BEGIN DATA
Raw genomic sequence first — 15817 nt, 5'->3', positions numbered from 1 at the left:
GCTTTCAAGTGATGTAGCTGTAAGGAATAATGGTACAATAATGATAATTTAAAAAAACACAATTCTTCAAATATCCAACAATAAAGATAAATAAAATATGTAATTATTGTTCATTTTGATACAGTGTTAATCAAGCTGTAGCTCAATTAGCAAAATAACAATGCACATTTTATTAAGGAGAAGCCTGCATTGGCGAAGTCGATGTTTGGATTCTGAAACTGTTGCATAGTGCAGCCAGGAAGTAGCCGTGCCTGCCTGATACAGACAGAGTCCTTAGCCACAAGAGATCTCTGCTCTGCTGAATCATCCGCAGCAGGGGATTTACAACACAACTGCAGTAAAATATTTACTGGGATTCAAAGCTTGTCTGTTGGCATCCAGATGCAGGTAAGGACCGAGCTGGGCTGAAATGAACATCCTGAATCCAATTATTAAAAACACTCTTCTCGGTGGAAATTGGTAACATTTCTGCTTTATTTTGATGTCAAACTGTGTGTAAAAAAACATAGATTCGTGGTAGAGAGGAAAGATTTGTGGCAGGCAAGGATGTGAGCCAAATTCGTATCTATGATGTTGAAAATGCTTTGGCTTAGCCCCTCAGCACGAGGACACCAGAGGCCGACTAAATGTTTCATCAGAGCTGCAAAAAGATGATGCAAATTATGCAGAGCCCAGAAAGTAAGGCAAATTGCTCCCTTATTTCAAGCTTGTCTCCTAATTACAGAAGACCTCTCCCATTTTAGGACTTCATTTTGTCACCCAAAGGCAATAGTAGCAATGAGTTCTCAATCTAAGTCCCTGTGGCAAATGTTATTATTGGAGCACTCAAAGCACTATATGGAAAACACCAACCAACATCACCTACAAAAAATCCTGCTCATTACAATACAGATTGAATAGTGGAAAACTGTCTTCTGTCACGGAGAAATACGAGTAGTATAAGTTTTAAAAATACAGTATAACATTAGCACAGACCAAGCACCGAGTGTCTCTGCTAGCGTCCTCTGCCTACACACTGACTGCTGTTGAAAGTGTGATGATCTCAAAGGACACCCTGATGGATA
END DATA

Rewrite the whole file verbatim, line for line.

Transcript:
Raw genomic sequence first — 15817 nt, 5'->3', positions numbered from 1 at the left:
GCTTTCAAGTGATGTAGCTGTAAGGAATAATGGTACAATAATGATAATTTAAAAAAACACAATTCTTCAAATATCCAACAATAAAGATAAATAAAATATGTAATTATTGTTCATTTTGATACAGTGTTAATCAAGCTGTAGCTCAATTAGCAAAATAACAATGCACATTTTATTAAGGAGAAGCCTGCATTGGCGAAGTCGATGTTTGGATTCTGAAACTGTTGCATAGTGCAGCCAGGAAGTAGCCGTGCCTGCCTGATACAGACAGAGTCCTTAGCCACAAGAGATCTCTGCTCTGCTGAATCATCCGCAGCAGGGGATTTACAACACAACTGCAGTAAAATATTTACTGGGATTCAAAGCTTGTCTGTTGGCATCCAGATGCAGGTAAGGACCGAGCTGGGCTGAAATGAACATCCTGAATCCAATTATTAAAAACACTCTTCTCGGTGGAAATTGGTAACATTTCTGCTTTATTTTGATGTCAAACTGTGTGTAAAAAAACATAGATTCGTGGTAGAGAGGAAAGATTTGTGGCAGGCAAGGATGTGAGCCAAATTCGTATCTATGATGTTGAAAATGCTTTGGCTTAGCCCCTCAGCACGAGGACACCAGAGGCCGACTAAATGTTTCATCAGAGCTGCAAAAAGATGATGCAAATTATGCAGAGCCCAGAAAGTAAGGCAAATTGCTCCCTTATTTCAAGCTTGTCTCCTAATTACAGAAGACCTCTCCCATTTTAGGACTTCATTTTGTCACCCAAAGGCAATAGTAGCAATGAGTTCTCAATCTAAGTCCCTGTGGCAAATGTTATTATTGGAGCACTCAAAGCACTATATGGAAAACACCAACCAACATCACCTACAAAAAATCCTGCTCATTACAATACAGATTGAATAGTGGAAAACTGTCTTCTGTCACGGAGAAATACGAGTAGTATAAGTTTTAAAAATACAGTATAACATTAGCACAGACCAAGCACCGAGTGTCTCTGCTAGCGTCCTCTGCCTACACACTGACTGCTGTTGAAAGTGTGATGATCTCAAAGGACACCCTGATGGATA